An interesting appeal was recently heard involving a Tier 4 Student whose application was refused for the sole reason that they did not meet B2 of the Common European Framework for Language Learning (B2) in all four language components: reading, writing, speaking and listening.
Whilst there are various ways a Tier 4 Student can demonstrate their English language level, this appeal concerned the use of an IELTS certificate. The student achieved a score of 5.0 in two skills and 6.0 in the others. The United Kingdom Border Agency (UKBA) took the view that CEFR B2 is equivalent to IELTS 5.5. The UKBA concluded that the student did not meet this level and therefore refused the application.
The UKBA has done what it usually does, ‘hiding’ their assessment of how IELTS scores map to CEFR in a guidance document outside the Immigration Rules (sound familiar? Read on and found out why!).
It’s important to note that the UKBA is very careful in its use of language to describe their approval not accreditation of education providers when issuing Tier 4 sponsor licenses. Obviously, this is because the UKBA is not in the business of education, but rather immigration, and is therefore in no position to accredit anything in the world of education. It is therefore quite funny that they do not take this approach when deciding how IELTS scores should correspond to the CEFR.
As previously stated, the UKBA’s guidance states that CEFR B2 is equivalent to IELTS 5.5. However, a little bit of deeper research clearly shows this to be wrong. Who better to ask how the IELTS scores map to the CEFR than the exam provider themselves? A quick scan of the IELTS website provides some eye-opening details, namely that B2 is equivalent to an IELTS score range of 5.0 – 6.5. See the image below from the IELTS website mapping their scores to the CEFR:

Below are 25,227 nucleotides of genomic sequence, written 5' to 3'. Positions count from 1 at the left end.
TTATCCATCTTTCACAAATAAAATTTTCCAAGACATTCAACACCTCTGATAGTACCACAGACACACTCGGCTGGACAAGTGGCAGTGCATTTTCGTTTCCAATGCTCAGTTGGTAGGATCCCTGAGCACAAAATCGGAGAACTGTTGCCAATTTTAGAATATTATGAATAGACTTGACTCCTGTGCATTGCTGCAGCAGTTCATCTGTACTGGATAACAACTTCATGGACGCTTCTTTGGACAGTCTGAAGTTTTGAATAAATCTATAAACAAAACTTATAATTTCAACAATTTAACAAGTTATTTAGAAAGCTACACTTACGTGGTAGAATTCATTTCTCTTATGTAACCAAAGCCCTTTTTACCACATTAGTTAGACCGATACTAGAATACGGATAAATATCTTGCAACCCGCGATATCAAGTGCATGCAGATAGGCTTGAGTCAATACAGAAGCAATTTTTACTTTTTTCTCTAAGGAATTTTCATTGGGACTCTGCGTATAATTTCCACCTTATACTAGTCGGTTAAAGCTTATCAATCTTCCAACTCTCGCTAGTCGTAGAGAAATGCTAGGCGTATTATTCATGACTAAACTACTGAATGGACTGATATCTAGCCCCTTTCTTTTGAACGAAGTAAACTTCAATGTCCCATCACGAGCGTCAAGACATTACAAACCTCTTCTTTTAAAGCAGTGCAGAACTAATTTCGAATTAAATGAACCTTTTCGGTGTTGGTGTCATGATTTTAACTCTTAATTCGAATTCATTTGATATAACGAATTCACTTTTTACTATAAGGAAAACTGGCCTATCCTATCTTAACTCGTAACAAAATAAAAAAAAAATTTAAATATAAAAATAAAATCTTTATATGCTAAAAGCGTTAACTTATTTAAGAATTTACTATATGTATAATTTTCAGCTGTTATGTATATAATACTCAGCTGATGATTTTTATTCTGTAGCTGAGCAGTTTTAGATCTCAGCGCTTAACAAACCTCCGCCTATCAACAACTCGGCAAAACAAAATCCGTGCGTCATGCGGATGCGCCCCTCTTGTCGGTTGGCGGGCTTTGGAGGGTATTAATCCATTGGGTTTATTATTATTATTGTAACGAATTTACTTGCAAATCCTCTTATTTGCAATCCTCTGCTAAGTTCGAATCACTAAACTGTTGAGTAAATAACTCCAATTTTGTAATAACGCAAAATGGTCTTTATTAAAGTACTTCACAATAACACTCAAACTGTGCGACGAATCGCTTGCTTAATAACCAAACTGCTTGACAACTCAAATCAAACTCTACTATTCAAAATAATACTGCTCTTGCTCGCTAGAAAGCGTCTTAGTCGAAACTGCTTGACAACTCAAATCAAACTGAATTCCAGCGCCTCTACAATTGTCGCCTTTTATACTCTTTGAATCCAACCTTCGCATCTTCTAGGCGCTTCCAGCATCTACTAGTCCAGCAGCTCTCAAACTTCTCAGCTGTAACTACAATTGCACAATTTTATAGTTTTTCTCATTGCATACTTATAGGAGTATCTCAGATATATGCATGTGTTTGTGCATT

Also contained on the IELTS website is some text of note:
Specifying the relationship between a test product and the CEFR is challenging because, in order to function as a framework, the CEFR is deliberately underspecified (Davidson & Fulcher, 2007; Milanovic, 2009; Weir, 2005). Establishing the relationship is also not a one-off activity, but rather involves the accumulation of evidence over time (e.g. it needs to be shown that test quality and standards are maintained). (…)
As IELTS preceded the CEFR, IELTS band scores have never aligned exactly with the CEFR transition points. The new table makes this clearer.
I therefore ask again: who better to ask what CEFR B2 is equivalent to under the IELTS framework than the exam provider and their researchers?
Armed with these facts, it was argued at the student’s appeal that the UKBA’s guidance on IELTS/CEFR B2 equivalency could not be relied upon. This is exactly what was found in the now in-famous Pankina case: UKA guidance could not be said to be an “extant and accessible outside source” [Para 26]. The outcome would surely have been different had the Immigration Rules or Guidance document had referred to an outside source, but they do not. The Guidance document simply states (incorrectly) what IELTS scores the UKBA considers to be CEFR B2.
Unsurprisingly, the judge agreed with what was presented above and the appeal was allowed.
From the perspective of international students, it’s sad that the language requirement has been implemented in such a complex, confusing and convoluted way, regardless of whether or not a pre-visa English language requirement is suitable or not. Yes there are bogus. Yes there are bogus students, but the majority are in fact hard-working students, who make good progress in their studies and are a benefit both to the UK and their home communities.